• Skip down to 'VoiceCodec=' and set it to 3, 'VoiceCodec=3'
  • Set 'VoiceFormat=' to any number from 0-32. The higher the number the better the sound quality, but the better the quality the more bandwidth usage. So in turn, this setting determines the amount of internet usage in order to operate the VOIP service. By setting this value to high you may actually hurt the quality of your server. You can test this under Setup in the Ventrilo Client once the server is up and running in order to determine maximum efficiency.
Below is the list of codecs, their assigned values, and their estimated bandwidth usage. The first column of numbers being the 'Codec' and the second number being the 'Format'. Keep in mind that the Speex codec is the only codec compatible with Mac.
Quote:
Codec Format Description:
0 0 GSM 6.10 (8000 Hz, 16 bit) 1625 bytes/sec
0 1 GSM 6.10 (11025 Hz, 16 bit) 2210 bytes/sec
0 2 GSM 6.10 (22050 Hz, 16 bit) 4420 bytes/sec
0 3 GSM 6.10 (44100 Hz, 16 bit) 8905 bytes/sec
1 0 DSP Group TrueSpeech (8000 Hz, 16 bit) 1056 bytes/sec
2 0 Lernout & Hauspie (8000 Hz, 16 bit) 600 bytes/sec
3 0 Speex (8 KHz, 16 bit, 0 Qlty) 424 bytes/sec
3 1 Speex (8 KHz, 16 bit, 1 Qlty) 620 bytes/sec
3 2 Speex (8 KHz, 16 bit, 2 Qlty) 865 bytes/sec
3 3 Speex (8 KHz, 16 bit, 3 Qlty) 1110 bytes/sec
3 4 Speex (8 KHz, 16 bit, 4 Qlty) 1110 bytes/sec
3 5 Speex (8 KHz, 16 bit, 5 Qlty) 1502 bytes/sec
3 6 Speex (8 KHz, 16 bit, 6 Qlty) 1502 bytes/sec
3 7 Speex (8 KHz, 16 bit, 7 Qlty) 1922 bytes/sec
3 8 Speex (8 KHz, 16 bit, 8 Qlty) 1922 bytes/sec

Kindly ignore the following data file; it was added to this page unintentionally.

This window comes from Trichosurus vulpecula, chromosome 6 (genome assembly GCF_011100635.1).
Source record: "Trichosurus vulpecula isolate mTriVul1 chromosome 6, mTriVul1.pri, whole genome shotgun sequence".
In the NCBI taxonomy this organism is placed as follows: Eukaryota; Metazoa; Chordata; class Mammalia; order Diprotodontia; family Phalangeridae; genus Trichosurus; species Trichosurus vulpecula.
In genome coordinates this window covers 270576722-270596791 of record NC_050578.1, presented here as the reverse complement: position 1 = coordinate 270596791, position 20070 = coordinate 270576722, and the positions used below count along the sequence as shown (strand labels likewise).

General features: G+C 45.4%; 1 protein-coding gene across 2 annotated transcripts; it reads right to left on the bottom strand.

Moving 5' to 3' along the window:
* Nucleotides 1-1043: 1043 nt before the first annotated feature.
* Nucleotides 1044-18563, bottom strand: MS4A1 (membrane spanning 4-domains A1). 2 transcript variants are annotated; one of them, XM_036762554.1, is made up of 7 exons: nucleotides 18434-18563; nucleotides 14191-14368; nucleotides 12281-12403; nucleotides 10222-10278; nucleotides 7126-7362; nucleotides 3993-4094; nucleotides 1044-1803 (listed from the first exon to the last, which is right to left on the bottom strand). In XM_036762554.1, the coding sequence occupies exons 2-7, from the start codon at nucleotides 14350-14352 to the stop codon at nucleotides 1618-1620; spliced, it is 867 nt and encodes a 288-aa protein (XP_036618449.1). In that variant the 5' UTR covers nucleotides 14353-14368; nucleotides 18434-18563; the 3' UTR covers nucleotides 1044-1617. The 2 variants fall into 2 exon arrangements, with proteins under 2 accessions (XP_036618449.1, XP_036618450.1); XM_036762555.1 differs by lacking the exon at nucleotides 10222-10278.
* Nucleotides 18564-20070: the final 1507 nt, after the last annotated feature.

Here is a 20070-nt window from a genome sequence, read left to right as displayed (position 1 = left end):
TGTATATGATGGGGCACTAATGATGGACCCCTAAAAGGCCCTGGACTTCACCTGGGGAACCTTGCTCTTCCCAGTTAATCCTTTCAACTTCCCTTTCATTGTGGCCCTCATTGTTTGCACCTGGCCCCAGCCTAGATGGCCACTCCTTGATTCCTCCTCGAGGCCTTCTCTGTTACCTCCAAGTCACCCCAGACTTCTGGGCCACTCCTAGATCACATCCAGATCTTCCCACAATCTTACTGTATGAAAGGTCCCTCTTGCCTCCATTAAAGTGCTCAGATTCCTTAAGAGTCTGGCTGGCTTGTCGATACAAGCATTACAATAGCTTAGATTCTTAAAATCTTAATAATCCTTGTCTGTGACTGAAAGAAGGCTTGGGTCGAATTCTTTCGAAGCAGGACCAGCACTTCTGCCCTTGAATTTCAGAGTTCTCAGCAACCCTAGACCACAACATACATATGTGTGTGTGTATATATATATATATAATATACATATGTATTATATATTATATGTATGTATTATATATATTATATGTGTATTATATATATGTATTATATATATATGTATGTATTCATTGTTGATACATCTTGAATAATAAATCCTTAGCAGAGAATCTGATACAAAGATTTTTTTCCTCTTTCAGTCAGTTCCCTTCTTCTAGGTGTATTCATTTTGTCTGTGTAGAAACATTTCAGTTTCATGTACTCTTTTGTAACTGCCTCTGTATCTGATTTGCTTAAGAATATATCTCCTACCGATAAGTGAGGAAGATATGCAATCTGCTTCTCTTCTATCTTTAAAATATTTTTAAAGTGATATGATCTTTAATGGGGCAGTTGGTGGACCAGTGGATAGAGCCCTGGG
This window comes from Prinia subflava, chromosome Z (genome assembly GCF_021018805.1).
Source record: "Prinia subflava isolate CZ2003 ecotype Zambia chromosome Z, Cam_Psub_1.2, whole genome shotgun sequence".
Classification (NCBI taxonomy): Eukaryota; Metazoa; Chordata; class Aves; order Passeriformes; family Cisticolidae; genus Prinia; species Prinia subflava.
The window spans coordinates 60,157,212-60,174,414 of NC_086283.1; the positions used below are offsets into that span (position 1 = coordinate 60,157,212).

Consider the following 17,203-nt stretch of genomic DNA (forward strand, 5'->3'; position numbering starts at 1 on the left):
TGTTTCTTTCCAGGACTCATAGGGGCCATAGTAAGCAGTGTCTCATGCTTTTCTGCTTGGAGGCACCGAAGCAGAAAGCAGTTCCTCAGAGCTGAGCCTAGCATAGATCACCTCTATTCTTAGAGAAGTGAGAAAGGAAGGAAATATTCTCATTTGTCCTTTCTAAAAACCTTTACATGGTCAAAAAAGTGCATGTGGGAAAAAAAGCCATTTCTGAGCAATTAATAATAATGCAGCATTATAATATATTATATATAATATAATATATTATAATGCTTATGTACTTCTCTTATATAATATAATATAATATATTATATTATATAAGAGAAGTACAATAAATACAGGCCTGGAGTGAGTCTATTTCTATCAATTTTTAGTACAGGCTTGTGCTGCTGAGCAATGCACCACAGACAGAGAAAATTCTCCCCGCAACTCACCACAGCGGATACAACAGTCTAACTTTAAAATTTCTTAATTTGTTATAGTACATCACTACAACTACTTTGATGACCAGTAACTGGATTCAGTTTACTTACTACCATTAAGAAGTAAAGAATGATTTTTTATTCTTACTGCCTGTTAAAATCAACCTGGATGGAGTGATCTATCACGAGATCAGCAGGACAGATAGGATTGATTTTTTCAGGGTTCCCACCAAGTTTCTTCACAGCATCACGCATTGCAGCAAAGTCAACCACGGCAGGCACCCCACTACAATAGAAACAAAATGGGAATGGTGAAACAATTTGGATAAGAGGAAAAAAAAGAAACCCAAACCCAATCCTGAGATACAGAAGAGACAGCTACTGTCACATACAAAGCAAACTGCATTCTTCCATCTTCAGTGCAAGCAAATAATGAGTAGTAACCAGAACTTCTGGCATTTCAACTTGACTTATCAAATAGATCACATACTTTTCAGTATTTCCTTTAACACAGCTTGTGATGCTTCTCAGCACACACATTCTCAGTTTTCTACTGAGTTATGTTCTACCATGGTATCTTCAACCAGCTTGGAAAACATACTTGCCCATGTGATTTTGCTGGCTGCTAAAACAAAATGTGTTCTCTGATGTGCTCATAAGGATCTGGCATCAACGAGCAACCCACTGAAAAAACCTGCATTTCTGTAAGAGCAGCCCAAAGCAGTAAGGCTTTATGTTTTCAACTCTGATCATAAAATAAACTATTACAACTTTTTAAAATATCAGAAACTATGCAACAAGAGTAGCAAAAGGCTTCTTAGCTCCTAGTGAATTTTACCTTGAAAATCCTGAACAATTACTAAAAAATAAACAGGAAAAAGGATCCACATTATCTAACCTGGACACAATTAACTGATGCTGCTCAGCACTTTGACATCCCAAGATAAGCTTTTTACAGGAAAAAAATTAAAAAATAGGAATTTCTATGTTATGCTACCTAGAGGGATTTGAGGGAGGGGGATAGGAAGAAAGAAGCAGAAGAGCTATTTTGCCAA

3 9 Speex (8 KHz, 16 bit, 9 Qlty) 2384 bytes/sec
3 10 Speex (8 KHz, 16 bit, 10 Qlty) 3168 bytes/sec
3 11 Speex (16 KHz, 16 bit, 0 Qlty) 620 bytes/sec
3 12 Speex (16 KHz, 16 bit, 1 Qlty) 865 bytes/sec
3 13 Speex (16 KHz, 16 bit, 2 Qlty) 1110 bytes/sec
3 14 Speex (16 KHz, 16 bit, 3 Qlty) 1355 bytes/sec
3 15 Speex (16 KHz, 16 bit, 4 Qlty) 1698 bytes/sec
3 16 Speex (16 KHz, 16 bit, 5 Qlty) 2188 bytes/sec
3 17 Speex (16 KHz, 16 bit, 6 Qlty) 2678 bytes/sec
3 18 Speex (16 KHz, 16 bit, 7 Qlty) 3070 bytes/sec
3 19 Speex (16 KHz, 16 bit, 8 Qlty) 3560 bytes/sec
3 20 Speex (16 KHz, 16 bit, 9 Qlty) 4344 bytes/sec
3 21 Speex (16 KHz, 16 bit, 10 Qlty) 5324 bytes/sec
3 22 Speex (32 KHz, 16 bit, 0 Qlty) 669 bytes/sec
3 23 Speex (32 KHz, 16 bit, 1 Qlty) 1061 bytes/sec
3 24 Speex (32 KHz, 16 bit, 2 Qlty) 1306 bytes/sec
3 25 Speex (32 KHz, 16 bit, 3 Qlty) 1551 bytes/sec
3 26 Speex (32 KHz, 16 bit, 4 Qlty) 1943 bytes/sec
3 27 Speex (32 KHz, 16 bit, 5 Qlty) 2433 bytes/sec
3 28 Speex (32 KHz, 16 bit, 6 Qlty) 2874 bytes/sec
3 29 Speex (32 KHz, 16 bit, 7 Qlty) 3266 bytes/sec
3 30 Speex (32 KHz, 16 bit, 8 Qlty) 3756 bytes/sec
3 31 Speex (32 KHz, 16 bit, 9 Qlty) 4540 bytes/sec
3 32 Speex (32 KHz, 16 bit, 10 Qlty) 5520 bytes/sec
Congratulations! You are now done with the .ini file. You should now have something that looks like this.
Quote:
[Server]

Name=Tutorial Server
Phonetic=Tutorial Server
Auth=0 (This is for no password to access server)
Duplicates=1
AdminPassword=XXXXX
Password=YYYYYY (This is done if Auth=1)
SendBuffer=0
RecvBuffer=0
Diag=0
LogonTimeout=5
CloseStd=1
TimeStamp=0
PingRate=10
ExtraBuffer=0
ChanWidth=0
ChanDepth=0
ChanClients=0